Azmat found Hamid’s tales of imaginary victories of the Pakistan military (or prophetic visions of conquests), and his anti-West/anti-Semite and anti-India tirades quite in tune with his (Azmat’s) anxious concerns about multinational corporations and the CIA conspiring with powerful Zionist bankers (Elders of the Zion?) to destroy Islam and Pakistan.

Such grave concerns were enthusiastically revealed in Azmat’s video for ‘Tanha Hey Kyun.’ The video is not really parody pop, but rather, self-parody pop! Entirely unintentional, of course.

‘Tanha hai kyoon’ – Ali Azmat (2009).

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Along with the urban middle-classes that they came from, a majority of pop musicians too had been moving way towards the rightist sides of the divide.

This was again proved by the trite and now clichéd condemnation of ‘corrupt’ civilian regimes by famous pop band ‘The Strings’ anti-politician song, ‘Mei Toh Daikhoon Gay’ (I shall see).

Amazing how none of these guys ever remember the corruption during the 30-plus years of military rule. And how it’s so easy to bite politicians but stay clear of those who bite back (such as extremists). Traits also blatantly present in the parody songs featuring on the now worn-out political skit show, ‘Hum Sab Umeed Sey Hein.’

‘Mein Toh Deikoon Ga’ – Strings (2012).

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But two songs/videos suddenly appeared on YouTube laying down the gauntlet to directly challenge the right-wing swing of the urban middle-classes and the media.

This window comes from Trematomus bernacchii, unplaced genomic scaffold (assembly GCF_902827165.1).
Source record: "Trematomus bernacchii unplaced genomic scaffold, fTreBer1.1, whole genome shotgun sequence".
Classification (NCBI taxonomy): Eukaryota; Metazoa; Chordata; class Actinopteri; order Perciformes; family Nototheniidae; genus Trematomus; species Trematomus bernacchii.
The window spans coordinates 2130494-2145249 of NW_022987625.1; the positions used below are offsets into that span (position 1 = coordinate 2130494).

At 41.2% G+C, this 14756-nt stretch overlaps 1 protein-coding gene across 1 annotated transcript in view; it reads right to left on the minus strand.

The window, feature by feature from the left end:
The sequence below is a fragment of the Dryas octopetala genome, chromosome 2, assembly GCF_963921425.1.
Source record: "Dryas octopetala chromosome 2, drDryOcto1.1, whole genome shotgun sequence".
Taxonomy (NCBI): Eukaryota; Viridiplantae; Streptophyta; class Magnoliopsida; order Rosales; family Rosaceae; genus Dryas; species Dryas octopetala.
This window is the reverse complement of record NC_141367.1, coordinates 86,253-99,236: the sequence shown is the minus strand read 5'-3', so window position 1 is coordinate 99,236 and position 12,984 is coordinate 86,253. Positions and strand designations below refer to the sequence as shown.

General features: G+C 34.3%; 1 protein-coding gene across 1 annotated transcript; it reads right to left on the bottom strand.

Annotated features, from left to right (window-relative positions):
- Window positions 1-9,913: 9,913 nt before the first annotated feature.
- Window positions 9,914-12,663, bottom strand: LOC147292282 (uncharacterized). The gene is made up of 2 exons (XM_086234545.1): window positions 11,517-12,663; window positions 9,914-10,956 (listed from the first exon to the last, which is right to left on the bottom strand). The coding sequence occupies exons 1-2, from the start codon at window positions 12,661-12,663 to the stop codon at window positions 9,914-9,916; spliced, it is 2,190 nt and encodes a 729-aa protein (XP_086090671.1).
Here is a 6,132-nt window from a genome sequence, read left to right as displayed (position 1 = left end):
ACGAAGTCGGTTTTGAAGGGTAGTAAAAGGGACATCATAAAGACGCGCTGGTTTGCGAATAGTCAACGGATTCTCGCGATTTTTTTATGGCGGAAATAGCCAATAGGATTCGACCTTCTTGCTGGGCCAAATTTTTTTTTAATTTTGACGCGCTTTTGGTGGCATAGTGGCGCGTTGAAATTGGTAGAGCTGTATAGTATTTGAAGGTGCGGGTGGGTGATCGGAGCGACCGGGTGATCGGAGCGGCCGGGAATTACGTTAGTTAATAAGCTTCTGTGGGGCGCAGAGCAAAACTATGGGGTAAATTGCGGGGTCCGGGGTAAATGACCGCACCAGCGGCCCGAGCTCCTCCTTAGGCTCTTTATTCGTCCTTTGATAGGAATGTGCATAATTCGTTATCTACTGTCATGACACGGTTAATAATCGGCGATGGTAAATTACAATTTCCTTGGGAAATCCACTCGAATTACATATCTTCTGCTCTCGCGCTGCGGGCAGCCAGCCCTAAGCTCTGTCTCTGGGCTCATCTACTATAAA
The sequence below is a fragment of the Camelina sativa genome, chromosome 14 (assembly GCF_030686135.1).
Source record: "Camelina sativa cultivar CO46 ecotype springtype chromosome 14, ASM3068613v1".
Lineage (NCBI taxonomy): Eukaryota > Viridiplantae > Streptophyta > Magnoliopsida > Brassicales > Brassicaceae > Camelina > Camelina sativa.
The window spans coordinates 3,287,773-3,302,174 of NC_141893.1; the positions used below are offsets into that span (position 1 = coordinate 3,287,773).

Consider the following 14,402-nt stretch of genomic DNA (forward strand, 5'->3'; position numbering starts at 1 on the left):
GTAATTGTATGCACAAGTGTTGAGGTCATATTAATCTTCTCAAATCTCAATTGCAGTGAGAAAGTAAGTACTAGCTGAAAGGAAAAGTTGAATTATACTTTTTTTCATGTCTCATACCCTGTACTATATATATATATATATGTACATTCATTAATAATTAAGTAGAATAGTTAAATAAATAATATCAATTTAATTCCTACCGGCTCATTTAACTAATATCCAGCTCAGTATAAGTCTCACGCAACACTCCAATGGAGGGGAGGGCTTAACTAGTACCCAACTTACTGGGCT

Both became massive hits, suggesting that within the said class there were still large sections of young Pakistanis who were exhausted by the intransigent narratives being fed to them.

First song was by the band Bayghairat Brigade (Dishonourable Brigade).

The song and video came down hard on the sacred cows fattened by the self-claimed Ghairatmands (the honourable patriots). The satirised cows included military dictators, the ISI and jihadists; as well as middle-class hypocrisies and right-wing parties like Imran Khan’s PTI, PML-N and Jamat-i-Islami.

With biting satirical irreverence and joyous cynicism, the song, ‘Aloo Anday’ (Potatoes and Eggs), sang the unspoken.

But whereas the band experienced overnight success, it also faced the expected criticism: That they were from the heretical Ahmadi sect; that they were on the payroll of foreign agencies; that they were anti-Islam, et al.

‘Aalu Anday’ – Bayghairat Brigade (2011).

The other song/video ready to challenge the ‘ghairat’ narrative appeared only recently.

Though, equally effective in its satirical content as ‘Aloo Anday’ was, Ali Gul Pir’s ‘Waderey Ka Beta’ (Son of a feudal lord), is simpler in essence but still manages to work on multiple levels.

On the obvious level it pokes fun at the slacker antics of a spoiled brat of a rich Sindhi feudal lord.

But it did two other things as well: First, Pir’s mocking of feudalism is done in a way that it also satirises a kind of paranoid repulsion that the urban middle-classes feel towards those from semi-rural or rural backgrounds and cultures.

In the scene where he is bouncing on a sofa between two young ‘Burger’ girls is like him actually celebrating the outlandish behaviour of the feudal’s son at the expense of the city girls’ xenophobic horror.

Secondly, by coming up with a song satirising the social aspects of feudalism and bourgeois urbanites, Pir consciously turns his back to the burning/breaking news ‘issues’ with which the media is obsessed.

Pir seems to be more interested on commenting on everyday people than in sensational political abstractions and imaginary demons.

‘Waderey ka Beta’ – Ali Gul Pir (2012).


Nadeem F. Paracha is a cultural critic and senior columnist for Dawn Newspaper and Dawn.com


The views expressed by this blogger and in the following reader comments do not necessarily reflect the views and policies of the Dawn Media Group.